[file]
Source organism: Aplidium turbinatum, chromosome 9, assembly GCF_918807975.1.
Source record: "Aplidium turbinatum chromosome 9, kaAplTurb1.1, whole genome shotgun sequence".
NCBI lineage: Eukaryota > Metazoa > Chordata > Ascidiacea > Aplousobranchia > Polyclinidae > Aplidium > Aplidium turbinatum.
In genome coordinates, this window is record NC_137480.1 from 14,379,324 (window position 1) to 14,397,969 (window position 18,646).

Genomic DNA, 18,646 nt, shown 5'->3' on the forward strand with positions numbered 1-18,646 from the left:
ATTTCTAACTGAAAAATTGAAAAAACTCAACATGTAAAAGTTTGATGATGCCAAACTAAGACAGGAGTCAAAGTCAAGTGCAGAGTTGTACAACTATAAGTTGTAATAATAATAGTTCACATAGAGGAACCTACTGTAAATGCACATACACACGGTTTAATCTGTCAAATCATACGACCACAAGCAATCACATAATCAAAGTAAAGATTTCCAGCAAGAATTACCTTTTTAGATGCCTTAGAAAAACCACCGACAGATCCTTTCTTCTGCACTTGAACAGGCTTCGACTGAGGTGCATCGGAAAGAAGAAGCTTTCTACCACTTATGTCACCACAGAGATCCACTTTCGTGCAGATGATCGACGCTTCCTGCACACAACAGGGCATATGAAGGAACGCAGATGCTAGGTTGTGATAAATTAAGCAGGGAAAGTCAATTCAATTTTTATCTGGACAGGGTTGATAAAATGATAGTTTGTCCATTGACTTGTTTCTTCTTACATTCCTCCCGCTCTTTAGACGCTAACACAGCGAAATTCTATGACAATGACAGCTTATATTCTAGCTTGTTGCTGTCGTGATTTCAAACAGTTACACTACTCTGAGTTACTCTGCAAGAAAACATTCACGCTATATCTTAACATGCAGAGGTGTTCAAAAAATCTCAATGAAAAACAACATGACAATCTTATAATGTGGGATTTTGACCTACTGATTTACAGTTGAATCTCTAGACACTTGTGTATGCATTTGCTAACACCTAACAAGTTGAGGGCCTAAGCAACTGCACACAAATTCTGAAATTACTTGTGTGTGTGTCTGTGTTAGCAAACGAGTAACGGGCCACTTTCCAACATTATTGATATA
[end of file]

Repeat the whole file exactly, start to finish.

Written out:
Source organism: Aplidium turbinatum, chromosome 9, assembly GCF_918807975.1.
Source record: "Aplidium turbinatum chromosome 9, kaAplTurb1.1, whole genome shotgun sequence".
NCBI lineage: Eukaryota > Metazoa > Chordata > Ascidiacea > Aplousobranchia > Polyclinidae > Aplidium > Aplidium turbinatum.
In genome coordinates, this window is record NC_137480.1 from 14,379,324 (window position 1) to 14,397,969 (window position 18,646).

Genomic DNA, 18,646 nt, shown 5'->3' on the forward strand with positions numbered 1-18,646 from the left:
ATTTCTAACTGAAAAATTGAAAAAACTCAACATGTAAAAGTTTGATGATGCCAAACTAAGACAGGAGTCAAAGTCAAGTGCAGAGTTGTACAACTATAAGTTGTAATAATAATAGTTCACATAGAGGAACCTACTGTAAATGCACATACACACGGTTTAATCTGTCAAATCATACGACCACAAGCAATCACATAATCAAAGTAAAGATTTCCAGCAAGAATTACCTTTTTAGATGCCTTAGAAAAACCACCGACAGATCCTTTCTTCTGCACTTGAACAGGCTTCGACTGAGGTGCATCGGAAAGAAGAAGCTTTCTACCACTTATGTCACCACAGAGATCCACTTTCGTGCAGATGATCGACGCTTCCTGCACACAACAGGGCATATGAAGGAACGCAGATGCTAGGTTGTGATAAATTAAGCAGGGAAAGTCAATTCAATTTTTATCTGGACAGGGTTGATAAAATGATAGTTTGTCCATTGACTTGTTTCTTCTTACATTCCTCCCGCTCTTTAGACGCTAACACAGCGAAATTCTATGACAATGACAGCTTATATTCTAGCTTGTTGCTGTCGTGATTTCAAACAGTTACACTACTCTGAGTTACTCTGCAAGAAAACATTCACGCTATATCTTAACATGCAGAGGTGTTCAAAAAATCTCAATGAAAAACAACATGACAATCTTATAATGTGGGATTTTGACCTACTGATTTACAGTTGAATCTCTAGACACTTGTGTATGCATTTGCTAACACCTAACAAGTTGAGGGCCTAAGCAACTGCACACAAATTCTGAAATTACTTGTGTGTGTGTCTGTGTTAGCAAACGAGTAACGGGCCACTTTCCAACATTATTGATATA